@Bengals_fan_21 kaaya is a franchise qb something the jets need there wont be a better qb coming out not even close hes a perfect pro style qb and if you watch any of his game tape hes a safer pick then any other player coming out
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Posted Feb. 17, 2009
Crabtree Not Elite
The cliche thing to do on big boards is put Michael Crabtree as the top dawg in the 2009 NFL Draft.
This is something I just could not disagree more with, and when I see the same clich? opinions everywhere, I have no problem calling it out when I do not see eye-to-eye.
Crabtree is a very good receiver. I am not saying he is not worthy of a top-10 pick; just that he has some weaknesses in his game that do not put him near Calvin Johnson's level coming out of Georgia Tech.
In fact, I gave Crabtree a 4.5-star, top-eight grade.
Now you are saying, "Stop beating around the bush, why is Crabtree not elite?"
I feel like the biggest issue surrounding Crabtree is he never ran pro routes at Texas Tech. Most of what he did was within 10 yards of the line of scrimmage and a lot of his production was generated after the catch. He mainly ran screens and crossing routes at Texas Tech; rarely deep comebacks, speed outs, or deep posts. Route running, in my opinion, is so important for the wide receiver position, and therefore I do not think he is elite.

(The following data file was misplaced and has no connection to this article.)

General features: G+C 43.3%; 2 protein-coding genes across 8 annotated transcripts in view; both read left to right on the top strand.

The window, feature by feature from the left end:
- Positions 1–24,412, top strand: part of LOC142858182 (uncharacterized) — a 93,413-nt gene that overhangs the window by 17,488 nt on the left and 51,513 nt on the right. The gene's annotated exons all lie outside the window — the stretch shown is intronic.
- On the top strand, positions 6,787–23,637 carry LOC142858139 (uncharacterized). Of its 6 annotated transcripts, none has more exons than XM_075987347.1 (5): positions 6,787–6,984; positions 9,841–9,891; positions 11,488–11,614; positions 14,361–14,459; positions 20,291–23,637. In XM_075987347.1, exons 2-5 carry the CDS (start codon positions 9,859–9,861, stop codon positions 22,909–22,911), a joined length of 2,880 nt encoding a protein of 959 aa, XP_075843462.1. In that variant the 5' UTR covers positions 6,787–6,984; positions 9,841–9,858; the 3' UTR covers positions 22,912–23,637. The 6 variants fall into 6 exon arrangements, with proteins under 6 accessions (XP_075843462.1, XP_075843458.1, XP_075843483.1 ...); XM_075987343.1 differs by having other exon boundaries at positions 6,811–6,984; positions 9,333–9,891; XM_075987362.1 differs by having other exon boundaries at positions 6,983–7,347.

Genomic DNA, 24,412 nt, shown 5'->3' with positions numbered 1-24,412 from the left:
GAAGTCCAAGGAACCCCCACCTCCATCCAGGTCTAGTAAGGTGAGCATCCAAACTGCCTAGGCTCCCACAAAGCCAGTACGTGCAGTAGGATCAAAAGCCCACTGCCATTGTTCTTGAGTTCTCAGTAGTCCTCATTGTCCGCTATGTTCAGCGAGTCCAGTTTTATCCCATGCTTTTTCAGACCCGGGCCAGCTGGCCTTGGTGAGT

He has the capability to do it in the NFL, but he never had the opportunity to do it at Texas Tech. With those doubts, I have to drop Crabtree slightly on my big board.
Another issue with Crabtree is he struggles to separate from press man and off man coverage. He generates yards after the catch, but he does seem to lack explosion off the line of scrimmage and coming out of his breaks. This is legitimized when it was reported that Crabtree does not plan to run the 40 yard dash at the Combine.
Granted, Larry Fitzgerald and Jerry Rice have become elite NFL receivers despite 4.6 speed, but there are so many receivers that have busted who did lack this important skill. I do not think this is nearly as important as his route running, but it is a weakness nonetheless. Fitz might have had similar athleticism coming out of Pittsburgh, but he also ran elite routes. Crabtree has not.
Lastly, a somewhat famous draft analyst in Mobile told me he has spoken with Crabtree, and Crabtree does not come across as the sharpest tool in the shed. If intelligence is a concern, it will be seen in interviews at the Combine.
When a receiver does not run elite routes and has speed concerns, then it is a joke to me when people talk about him as the top player in the 2009 NFL Draft. He is very good, but let's stop it with the Calvin Johnson and Andre Johnson comparisons.